Inside Lines: Protests at 2012 if Saudis say 'no girls allowed'

Pressure is growing on the International Olympic Committee to kick out Saudi Arabia, who are likely to be the only major nation not to include women in their Olympic team for 2012.

Qatar have announced that their squad will feature a "small contingent" of women for the first time in London, a decision perhaps accelerated by the international spotlight on their World Cup bid. Only three countries – Saudi Arabia, Qatar and Brunei, who rarely send any athletes to the Olympics – among the IOC's 205 member nations have never been represented by female competitors since women made their debut in Paris 110 years ago. Now Anita DeFrantz, the former US Olympic rowing medallist who chairs the IOC's influential Women and Sports Commission, says patience is wearing thin and it is time the Saudis changed their policy or face being barred from the Games. Should Saudi Arabia, where women are not allowed to play or watch sport in public, send a male-only team to London, we understand they will face protests from equal rights and women's groups which threaten to disrupt the Games. "We keep asking them why not," says the 58-year-old lawyer DeFrantz. "But I am hopeful that by 2012 every National Olympic Committee will have competitive opportunities for women." Knowing the Saudi authorities, she would be unwise to bet on it.



Davies Jnr takes gamble

The resignation last week of the Betfair managing director, Mark Davies, one of the gaming industry's best-known figures, has caused a stir in betting circles. The son of the BBC commentator Barry, the former Cambridge cox Davies, 39, has quit the punter-friendly internet betting exchange he helped found after 10 years in which he became a key figure in their global success. As Betfair's public face, he has been behind many of the events sponsored by the company. He is to start his own consultancy and writes on his blog: "I haven't been able to offer Betfair as much as I'd like so it's time to move on." Meantime, dad warbles on mellifluously at Wimbledon, where he has managed to upset the PC brigade by suggesting that teenager Tara Moore was "chunkily built".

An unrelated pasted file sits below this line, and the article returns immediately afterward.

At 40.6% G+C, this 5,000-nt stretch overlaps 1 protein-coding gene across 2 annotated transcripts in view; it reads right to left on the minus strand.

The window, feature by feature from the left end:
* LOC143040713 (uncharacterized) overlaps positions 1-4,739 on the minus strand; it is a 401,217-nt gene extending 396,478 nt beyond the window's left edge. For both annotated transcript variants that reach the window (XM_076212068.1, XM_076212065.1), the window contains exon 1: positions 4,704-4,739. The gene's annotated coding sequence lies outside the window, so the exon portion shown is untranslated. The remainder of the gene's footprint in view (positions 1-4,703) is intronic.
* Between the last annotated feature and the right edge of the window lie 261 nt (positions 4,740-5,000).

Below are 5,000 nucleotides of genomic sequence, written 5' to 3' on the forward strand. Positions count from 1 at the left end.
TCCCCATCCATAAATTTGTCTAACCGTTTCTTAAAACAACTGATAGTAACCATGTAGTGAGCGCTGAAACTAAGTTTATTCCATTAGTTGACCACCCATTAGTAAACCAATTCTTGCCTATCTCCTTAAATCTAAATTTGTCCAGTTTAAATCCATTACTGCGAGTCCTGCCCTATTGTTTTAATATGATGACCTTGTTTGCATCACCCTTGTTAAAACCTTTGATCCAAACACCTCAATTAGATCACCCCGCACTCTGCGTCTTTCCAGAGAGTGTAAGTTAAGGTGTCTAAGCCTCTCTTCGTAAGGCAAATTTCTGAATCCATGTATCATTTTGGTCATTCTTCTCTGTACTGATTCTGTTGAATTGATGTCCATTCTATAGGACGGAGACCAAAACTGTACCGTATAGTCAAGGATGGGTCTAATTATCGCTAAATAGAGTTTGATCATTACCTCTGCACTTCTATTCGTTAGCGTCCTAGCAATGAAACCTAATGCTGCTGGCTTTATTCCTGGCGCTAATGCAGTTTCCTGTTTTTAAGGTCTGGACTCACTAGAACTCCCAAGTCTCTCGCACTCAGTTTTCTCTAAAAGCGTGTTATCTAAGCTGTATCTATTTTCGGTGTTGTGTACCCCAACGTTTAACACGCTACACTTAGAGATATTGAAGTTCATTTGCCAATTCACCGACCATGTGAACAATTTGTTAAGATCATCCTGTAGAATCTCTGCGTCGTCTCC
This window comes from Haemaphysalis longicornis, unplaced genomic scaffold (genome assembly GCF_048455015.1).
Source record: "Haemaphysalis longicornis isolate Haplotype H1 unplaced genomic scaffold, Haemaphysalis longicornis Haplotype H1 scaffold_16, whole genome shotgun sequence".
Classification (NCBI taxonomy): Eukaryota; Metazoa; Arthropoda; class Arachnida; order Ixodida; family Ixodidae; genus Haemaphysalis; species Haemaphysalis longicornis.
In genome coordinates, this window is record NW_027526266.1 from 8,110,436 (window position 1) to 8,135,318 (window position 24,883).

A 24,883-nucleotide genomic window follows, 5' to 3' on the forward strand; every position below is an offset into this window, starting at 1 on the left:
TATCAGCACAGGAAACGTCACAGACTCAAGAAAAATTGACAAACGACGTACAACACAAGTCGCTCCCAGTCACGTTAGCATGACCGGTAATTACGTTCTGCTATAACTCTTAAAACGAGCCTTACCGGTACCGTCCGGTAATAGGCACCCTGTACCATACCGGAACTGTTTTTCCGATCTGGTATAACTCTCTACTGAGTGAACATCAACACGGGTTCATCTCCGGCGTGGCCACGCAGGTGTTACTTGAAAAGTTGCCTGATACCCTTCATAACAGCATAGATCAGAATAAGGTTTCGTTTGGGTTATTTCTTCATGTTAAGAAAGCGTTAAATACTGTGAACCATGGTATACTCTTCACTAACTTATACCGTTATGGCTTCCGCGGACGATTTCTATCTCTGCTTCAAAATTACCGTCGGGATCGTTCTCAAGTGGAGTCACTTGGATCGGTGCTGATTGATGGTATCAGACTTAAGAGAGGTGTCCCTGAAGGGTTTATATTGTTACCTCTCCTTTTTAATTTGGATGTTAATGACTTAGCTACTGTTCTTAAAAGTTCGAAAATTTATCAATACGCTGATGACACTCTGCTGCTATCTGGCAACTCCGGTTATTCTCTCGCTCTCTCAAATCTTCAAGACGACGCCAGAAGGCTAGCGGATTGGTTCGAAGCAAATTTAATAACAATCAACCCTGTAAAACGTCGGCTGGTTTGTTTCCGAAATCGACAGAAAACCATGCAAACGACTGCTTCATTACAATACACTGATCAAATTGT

Militant Small faces ban

The former British light-middleweight champion Anthony Small has always been one of the sport's more obnoxious creatures, bigger of mouth than talent. He is even more unlikeable now he has changed his name to Abdul Haqq and was last seen screaming "murderers" at British troops returning from Afghanistan. At 28, he says he intends to continue, though the British Boxing Board of Control may have other ideas and his manager, Frank Warren, has dropped him, saying: "He's a disgrace."



Gary's different strokes

The former Walker Cup captain Gary Wolstenholme is living proof that old golfers never die, they just go on to show the kids how it is done. A few days short of his 50th birthday, Wolstenholme has won his first tournament as a pro, the PGA's Stoke Nayland Championship, by four strokes, beating some of the country's best young 'uns in the process.

insidelines@independent.co.uk

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